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    often the wrong way to think about it in stead off "wrong" think "different" not everybodies brain is wired the same way
     
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  15. Mottie

    Mottie

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    One thing possibly worth considering as we have noticed this about our own grandchild and this could apply to most kids of that age is that for a significant percentage of their young lives so far, they have had little or no interaction with other children due to the pandemic/social distancing/lockdown. This must surely have some bearing on their ability for learning to interact and behave with others of the same age?
     
    Last edited: 13 Oct 2021
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  16. sxturbo

    sxturbo

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    Only the one unfortunately,

    We'll do everything we can to support.

    My main aim of this thread was more of a sanity check on myself thinking that he's pretty much normal, which this thread seems to have confirmed.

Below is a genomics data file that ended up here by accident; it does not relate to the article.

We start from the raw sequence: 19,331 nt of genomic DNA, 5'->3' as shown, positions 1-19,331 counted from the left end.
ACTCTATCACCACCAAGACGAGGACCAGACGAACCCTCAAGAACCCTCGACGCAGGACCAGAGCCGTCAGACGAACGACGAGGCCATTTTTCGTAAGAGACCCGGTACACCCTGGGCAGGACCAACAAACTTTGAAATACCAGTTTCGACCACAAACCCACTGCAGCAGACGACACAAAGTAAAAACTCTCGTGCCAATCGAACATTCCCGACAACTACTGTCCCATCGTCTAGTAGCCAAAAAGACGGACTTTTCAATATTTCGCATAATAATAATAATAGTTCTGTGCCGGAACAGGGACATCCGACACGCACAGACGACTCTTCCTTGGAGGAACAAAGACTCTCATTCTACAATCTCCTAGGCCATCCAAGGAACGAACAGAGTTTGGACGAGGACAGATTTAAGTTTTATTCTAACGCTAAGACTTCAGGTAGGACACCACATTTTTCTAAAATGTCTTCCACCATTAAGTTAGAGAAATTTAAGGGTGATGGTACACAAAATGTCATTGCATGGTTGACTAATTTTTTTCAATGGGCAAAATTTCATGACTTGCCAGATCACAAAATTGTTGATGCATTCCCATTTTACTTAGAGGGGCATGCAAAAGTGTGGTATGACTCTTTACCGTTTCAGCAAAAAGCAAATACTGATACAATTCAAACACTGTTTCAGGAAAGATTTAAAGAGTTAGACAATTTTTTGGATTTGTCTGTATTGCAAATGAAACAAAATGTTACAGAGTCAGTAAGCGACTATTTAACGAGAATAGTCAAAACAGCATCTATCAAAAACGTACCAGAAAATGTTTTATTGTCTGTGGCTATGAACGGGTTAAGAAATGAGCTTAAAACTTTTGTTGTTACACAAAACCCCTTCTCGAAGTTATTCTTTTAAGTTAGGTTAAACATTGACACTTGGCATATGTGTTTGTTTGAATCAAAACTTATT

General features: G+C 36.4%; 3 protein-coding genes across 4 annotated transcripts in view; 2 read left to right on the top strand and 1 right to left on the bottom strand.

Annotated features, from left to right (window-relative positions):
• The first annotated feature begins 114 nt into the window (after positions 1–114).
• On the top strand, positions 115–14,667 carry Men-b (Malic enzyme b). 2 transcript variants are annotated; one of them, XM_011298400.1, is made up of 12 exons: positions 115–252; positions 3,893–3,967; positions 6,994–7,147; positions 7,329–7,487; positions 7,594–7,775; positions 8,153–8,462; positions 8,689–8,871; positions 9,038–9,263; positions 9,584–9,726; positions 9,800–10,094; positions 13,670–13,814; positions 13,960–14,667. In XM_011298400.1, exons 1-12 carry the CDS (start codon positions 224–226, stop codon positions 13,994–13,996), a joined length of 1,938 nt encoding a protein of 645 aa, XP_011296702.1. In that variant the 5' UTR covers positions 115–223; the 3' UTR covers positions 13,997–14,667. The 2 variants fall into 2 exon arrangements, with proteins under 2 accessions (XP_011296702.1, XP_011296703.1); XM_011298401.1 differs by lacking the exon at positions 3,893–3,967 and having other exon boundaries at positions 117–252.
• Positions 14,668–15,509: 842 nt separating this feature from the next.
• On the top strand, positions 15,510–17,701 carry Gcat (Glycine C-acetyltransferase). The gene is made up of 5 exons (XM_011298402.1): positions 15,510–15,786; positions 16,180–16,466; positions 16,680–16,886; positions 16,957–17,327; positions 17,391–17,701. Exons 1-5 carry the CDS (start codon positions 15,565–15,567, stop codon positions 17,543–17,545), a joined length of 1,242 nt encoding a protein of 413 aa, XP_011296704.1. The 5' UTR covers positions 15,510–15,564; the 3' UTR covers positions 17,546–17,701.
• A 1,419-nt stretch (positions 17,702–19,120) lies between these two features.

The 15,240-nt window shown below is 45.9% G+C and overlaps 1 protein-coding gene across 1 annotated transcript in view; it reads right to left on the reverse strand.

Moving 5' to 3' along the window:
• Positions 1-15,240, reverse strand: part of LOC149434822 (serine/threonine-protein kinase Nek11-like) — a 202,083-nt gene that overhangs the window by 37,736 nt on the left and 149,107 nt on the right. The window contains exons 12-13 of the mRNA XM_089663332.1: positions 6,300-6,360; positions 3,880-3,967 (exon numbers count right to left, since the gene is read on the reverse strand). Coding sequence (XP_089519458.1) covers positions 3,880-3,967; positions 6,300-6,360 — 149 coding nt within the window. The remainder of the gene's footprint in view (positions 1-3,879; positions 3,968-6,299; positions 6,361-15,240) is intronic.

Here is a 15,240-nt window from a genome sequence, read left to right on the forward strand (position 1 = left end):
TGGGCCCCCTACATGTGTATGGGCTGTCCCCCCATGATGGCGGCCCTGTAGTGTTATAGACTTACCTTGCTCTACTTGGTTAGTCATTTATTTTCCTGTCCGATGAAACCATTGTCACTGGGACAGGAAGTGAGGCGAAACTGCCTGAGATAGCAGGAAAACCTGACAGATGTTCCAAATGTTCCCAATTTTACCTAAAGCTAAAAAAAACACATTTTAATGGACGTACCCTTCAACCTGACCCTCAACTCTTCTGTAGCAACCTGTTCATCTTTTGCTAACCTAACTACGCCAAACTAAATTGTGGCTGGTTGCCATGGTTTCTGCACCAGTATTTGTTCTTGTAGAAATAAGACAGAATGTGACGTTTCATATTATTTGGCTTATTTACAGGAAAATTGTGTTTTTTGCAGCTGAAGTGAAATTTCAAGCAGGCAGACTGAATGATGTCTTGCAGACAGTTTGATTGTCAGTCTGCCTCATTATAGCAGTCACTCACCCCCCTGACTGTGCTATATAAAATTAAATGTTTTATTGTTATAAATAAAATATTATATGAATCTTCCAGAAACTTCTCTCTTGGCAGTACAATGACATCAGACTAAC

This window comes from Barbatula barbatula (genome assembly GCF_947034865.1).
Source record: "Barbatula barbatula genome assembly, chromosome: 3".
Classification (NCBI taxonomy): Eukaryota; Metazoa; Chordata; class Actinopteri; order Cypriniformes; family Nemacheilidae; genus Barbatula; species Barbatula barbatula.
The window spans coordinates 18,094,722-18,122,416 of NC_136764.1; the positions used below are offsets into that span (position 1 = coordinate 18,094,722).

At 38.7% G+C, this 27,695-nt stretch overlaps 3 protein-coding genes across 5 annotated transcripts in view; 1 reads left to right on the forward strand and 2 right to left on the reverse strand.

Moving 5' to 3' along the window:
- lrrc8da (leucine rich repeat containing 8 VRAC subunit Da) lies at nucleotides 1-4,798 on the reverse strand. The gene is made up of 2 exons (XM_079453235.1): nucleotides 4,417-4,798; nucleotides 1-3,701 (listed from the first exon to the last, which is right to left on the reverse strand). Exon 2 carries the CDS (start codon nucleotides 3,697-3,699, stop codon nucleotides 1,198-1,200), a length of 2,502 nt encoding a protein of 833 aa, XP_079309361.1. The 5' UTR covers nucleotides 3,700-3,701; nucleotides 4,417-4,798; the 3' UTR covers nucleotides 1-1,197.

I think the school is being a bit over zealous with the behavioural specialist getting engaged at such an early stage, but as this is their day job I have to accept they likely know more about behaviour issues than myself.

    We want to be contacted when he does things wrong as we wish to stamp out the bad behaviour (but not his spirit), I don't want him to be a robot or sheep, and we actively encourage him to make his own decisions, use his imagination and have a degree of independence at home.

    The teacher seems to be making it out that it's a serious problem and appears to be wanting us to do more, but not really sure what else we can do.

    My boy is concious about getting calls from school, he's disappointed in himself when they happen, so im convinced it's not nastiness,
     
  17. sxturbo

    sxturbo

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    I would agree with that and have seen this with friend young children, but my boy has been at nursery throughout the whole pandemic until starting school